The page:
Covid-19 infections in hospital staff have dropped by around 95%

Health Minister Stephen Donnelly told the Oireachtas Committee on Health the fall is largely thanks to vaccinations and falling transmission.
Covid-19 infections in hospital staff have dropped by around 95%

By James Ward, PA

Covid-19 infections in Irish hospital staff have dropped by around 95 per cent, Health Minister Stephen Donnelly has said.

Mr Donnelly told the Oireachtas Committee on Health on Tuesday that the fall was largely thanks to vaccinations, as well as dropping levels of community transmission.

Citing figures from Chief Clinical Officer Dr Colm Henry, the minister described the news as “very encouraging”.

He said: “The good news is the pressure has eased. We’ve seen today that the number of Covid cases in hospitals has reduced below 500, which is very, very welcome.

“The Chief Clinical Officer, the figures he’s given are very encouraging in terms of the impact the vaccine is having. Now it’s not just the vaccine, it will be lower community transmission as well.

“But from memory, the Chief Clinical Officer was citing figures that suggested about a 95 per cent reduction in Covid infection rates for hospital staff, which is very encouraging.”

Mr Donnelly also revealed that the National Immunisation Advisory Committee (Niac) is conducting a rolling review of the prioritisation list.

He suggested the review could see key workers such as teachers and carers moved up the list.

He said: “What they’re now looking at is the next grouping, which is a very large grouping, which is key workers.

“So, for example, family carers. A lot of people have been advocating on behalf of family carers.”

He added: “So one of the things Niac is now looking at is key workers, including for example, the role they play, for example in supporting healthcare or the vaccination programme itself.

“Or indeed other essential activities, like education and, or indeed, caring.”

Mr Donnelly said that the vast majority of people over the age of 85 will have received their first vaccine by the end of this week.

He said there were outstanding cases for some people who are housebound, with special measures such as GP home visits and the ambulance service being put in place for those instances.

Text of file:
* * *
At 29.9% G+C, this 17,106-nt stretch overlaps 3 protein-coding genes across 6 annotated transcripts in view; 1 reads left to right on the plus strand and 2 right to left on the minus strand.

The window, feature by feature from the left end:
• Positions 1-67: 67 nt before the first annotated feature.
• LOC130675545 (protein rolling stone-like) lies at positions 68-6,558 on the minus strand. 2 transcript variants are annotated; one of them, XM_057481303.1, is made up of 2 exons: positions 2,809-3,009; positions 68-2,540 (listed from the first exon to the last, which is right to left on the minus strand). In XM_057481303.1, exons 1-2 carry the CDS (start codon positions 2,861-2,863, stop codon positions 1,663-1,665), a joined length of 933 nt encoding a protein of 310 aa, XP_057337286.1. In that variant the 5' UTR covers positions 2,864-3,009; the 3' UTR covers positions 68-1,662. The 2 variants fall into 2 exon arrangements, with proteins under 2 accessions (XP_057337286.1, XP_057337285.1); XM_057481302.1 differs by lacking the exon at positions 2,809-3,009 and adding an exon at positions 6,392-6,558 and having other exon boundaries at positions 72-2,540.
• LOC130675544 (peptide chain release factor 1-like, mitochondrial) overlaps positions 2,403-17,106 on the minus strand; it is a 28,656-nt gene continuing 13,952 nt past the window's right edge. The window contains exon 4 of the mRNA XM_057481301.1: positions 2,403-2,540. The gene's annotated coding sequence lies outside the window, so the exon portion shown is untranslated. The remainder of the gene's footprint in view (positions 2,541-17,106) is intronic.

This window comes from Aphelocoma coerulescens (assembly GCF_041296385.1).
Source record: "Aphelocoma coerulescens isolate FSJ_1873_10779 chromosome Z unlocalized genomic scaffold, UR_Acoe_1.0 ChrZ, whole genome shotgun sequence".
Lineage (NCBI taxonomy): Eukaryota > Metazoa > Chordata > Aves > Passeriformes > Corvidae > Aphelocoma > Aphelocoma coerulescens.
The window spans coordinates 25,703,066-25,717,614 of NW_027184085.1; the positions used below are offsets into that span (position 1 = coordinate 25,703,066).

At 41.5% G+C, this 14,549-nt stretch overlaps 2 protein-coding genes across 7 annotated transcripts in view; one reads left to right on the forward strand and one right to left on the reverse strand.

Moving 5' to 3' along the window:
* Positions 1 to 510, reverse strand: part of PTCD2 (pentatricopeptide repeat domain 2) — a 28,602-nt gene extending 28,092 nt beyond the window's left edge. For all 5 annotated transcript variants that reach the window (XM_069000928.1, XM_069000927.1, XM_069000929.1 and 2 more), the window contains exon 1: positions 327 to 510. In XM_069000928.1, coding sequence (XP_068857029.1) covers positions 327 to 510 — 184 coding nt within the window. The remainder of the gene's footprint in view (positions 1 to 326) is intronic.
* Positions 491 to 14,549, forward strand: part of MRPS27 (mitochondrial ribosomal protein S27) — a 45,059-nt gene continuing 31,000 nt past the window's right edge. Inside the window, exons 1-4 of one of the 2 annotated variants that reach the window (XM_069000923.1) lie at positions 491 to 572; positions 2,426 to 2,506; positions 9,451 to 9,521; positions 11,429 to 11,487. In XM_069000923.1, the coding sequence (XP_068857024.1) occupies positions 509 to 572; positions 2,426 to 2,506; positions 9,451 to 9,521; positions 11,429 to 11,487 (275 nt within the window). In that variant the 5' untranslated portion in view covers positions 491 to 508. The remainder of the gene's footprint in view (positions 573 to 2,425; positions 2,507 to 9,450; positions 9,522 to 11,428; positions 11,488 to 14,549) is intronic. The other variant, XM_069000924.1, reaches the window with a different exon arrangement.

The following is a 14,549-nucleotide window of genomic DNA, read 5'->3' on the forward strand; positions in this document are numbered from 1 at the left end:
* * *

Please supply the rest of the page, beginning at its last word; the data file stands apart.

By the end of this week, Mr Donnelly forecast that 500,000 vaccines will have been administered out of a total of 520,000 received.

The committee also heard that there are now over 700,000 people on hospital waiting lists, an increase of almost 22 per cent on the previous year.

Mr Donnelly said the nation’s waiting lists had been a problem for years and that this had been exacerbated by the pandemic.

He said €1.1 billion of the Health Department budget would be put towards new measures to tackle the issue.

“This money will be used to address the known capacity deficits by funding more beds and employing more staff,” he said.

Meanwhile, the number of daily Covid-19 cases fell to its lowest number on Tuesday since mid-December, at 359.

The Health Protection Surveillance Centre was notified of 14 additional deaths related to the coronavirus, three of which occurred in March, 10 in February and one in November.

The number of people in intensive care units has dropped by four to 116.

Deputy Chief Medical Officer Dr Ronan Glynn said: “While the low number of cases reported today may be attributable to a weekend effect, it is nevertheless very welcome and represents the lowest number of cases reported on a single day since mid-December.

“While we continue to make good progress in Ireland, globally in the past week the number of cases of Covid-19 has increased for the first time in seven weeks.

“We must not allow this virus the opportunity to do the same here. Please hold firm to the public health advice and together we can continue to protect and build on the progress we have made over the last two months.”

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